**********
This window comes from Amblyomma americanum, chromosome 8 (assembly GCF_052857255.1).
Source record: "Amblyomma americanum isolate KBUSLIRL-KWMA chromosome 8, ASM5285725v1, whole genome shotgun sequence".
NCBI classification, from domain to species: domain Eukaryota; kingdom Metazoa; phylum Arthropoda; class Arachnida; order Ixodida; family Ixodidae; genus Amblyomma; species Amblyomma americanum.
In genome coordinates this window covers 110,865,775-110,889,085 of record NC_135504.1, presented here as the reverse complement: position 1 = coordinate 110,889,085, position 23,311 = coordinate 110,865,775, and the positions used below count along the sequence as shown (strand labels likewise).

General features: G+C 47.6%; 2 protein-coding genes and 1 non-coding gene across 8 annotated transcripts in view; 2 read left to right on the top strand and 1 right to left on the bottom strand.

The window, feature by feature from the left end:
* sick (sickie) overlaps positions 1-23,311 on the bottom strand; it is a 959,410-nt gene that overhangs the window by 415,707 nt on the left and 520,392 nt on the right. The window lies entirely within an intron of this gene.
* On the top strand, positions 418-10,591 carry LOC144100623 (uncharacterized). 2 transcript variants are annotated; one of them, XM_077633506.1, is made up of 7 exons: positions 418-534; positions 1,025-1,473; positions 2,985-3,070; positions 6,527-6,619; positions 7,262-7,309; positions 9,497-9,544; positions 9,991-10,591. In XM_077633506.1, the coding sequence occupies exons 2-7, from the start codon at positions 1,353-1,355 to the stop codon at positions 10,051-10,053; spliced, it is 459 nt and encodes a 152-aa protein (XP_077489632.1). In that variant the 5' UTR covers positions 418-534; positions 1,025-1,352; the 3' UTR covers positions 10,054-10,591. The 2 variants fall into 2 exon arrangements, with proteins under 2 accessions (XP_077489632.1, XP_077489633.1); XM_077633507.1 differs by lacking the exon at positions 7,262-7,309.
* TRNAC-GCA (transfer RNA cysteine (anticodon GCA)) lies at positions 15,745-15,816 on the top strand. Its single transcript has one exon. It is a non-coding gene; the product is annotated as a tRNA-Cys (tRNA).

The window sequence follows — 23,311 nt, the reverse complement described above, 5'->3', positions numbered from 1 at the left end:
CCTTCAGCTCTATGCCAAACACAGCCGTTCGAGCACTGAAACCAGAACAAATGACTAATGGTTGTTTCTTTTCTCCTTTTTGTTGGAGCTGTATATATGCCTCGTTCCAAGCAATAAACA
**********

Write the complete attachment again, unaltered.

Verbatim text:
This window comes from Amblyomma americanum, chromosome 8 (assembly GCF_052857255.1).
Source record: "Amblyomma americanum isolate KBUSLIRL-KWMA chromosome 8, ASM5285725v1, whole genome shotgun sequence".
NCBI classification, from domain to species: domain Eukaryota; kingdom Metazoa; phylum Arthropoda; class Arachnida; order Ixodida; family Ixodidae; genus Amblyomma; species Amblyomma americanum.
In genome coordinates this window covers 110,865,775-110,889,085 of record NC_135504.1, presented here as the reverse complement: position 1 = coordinate 110,889,085, position 23,311 = coordinate 110,865,775, and the positions used below count along the sequence as shown (strand labels likewise).

General features: G+C 47.6%; 2 protein-coding genes and 1 non-coding gene across 8 annotated transcripts in view; 2 read left to right on the top strand and 1 right to left on the bottom strand.

The window, feature by feature from the left end:
* sick (sickie) overlaps positions 1-23,311 on the bottom strand; it is a 959,410-nt gene that overhangs the window by 415,707 nt on the left and 520,392 nt on the right. The window lies entirely within an intron of this gene.
* On the top strand, positions 418-10,591 carry LOC144100623 (uncharacterized). 2 transcript variants are annotated; one of them, XM_077633506.1, is made up of 7 exons: positions 418-534; positions 1,025-1,473; positions 2,985-3,070; positions 6,527-6,619; positions 7,262-7,309; positions 9,497-9,544; positions 9,991-10,591. In XM_077633506.1, the coding sequence occupies exons 2-7, from the start codon at positions 1,353-1,355 to the stop codon at positions 10,051-10,053; spliced, it is 459 nt and encodes a 152-aa protein (XP_077489632.1). In that variant the 5' UTR covers positions 418-534; positions 1,025-1,352; the 3' UTR covers positions 10,054-10,591. The 2 variants fall into 2 exon arrangements, with proteins under 2 accessions (XP_077489632.1, XP_077489633.1); XM_077633507.1 differs by lacking the exon at positions 7,262-7,309.
* TRNAC-GCA (transfer RNA cysteine (anticodon GCA)) lies at positions 15,745-15,816 on the top strand. Its single transcript has one exon. It is a non-coding gene; the product is annotated as a tRNA-Cys (tRNA).

The window sequence follows — 23,311 nt, the reverse complement described above, 5'->3', positions numbered from 1 at the left end:
CCTTCAGCTCTATGCCAAACACAGCCGTTCGAGCACTGAAACCAGAACAAATGACTAATGGTTGTTTCTTTTCTCCTTTTTGTTGGAGCTGTATATATGCCTCGTTCCAAGCAATAAACA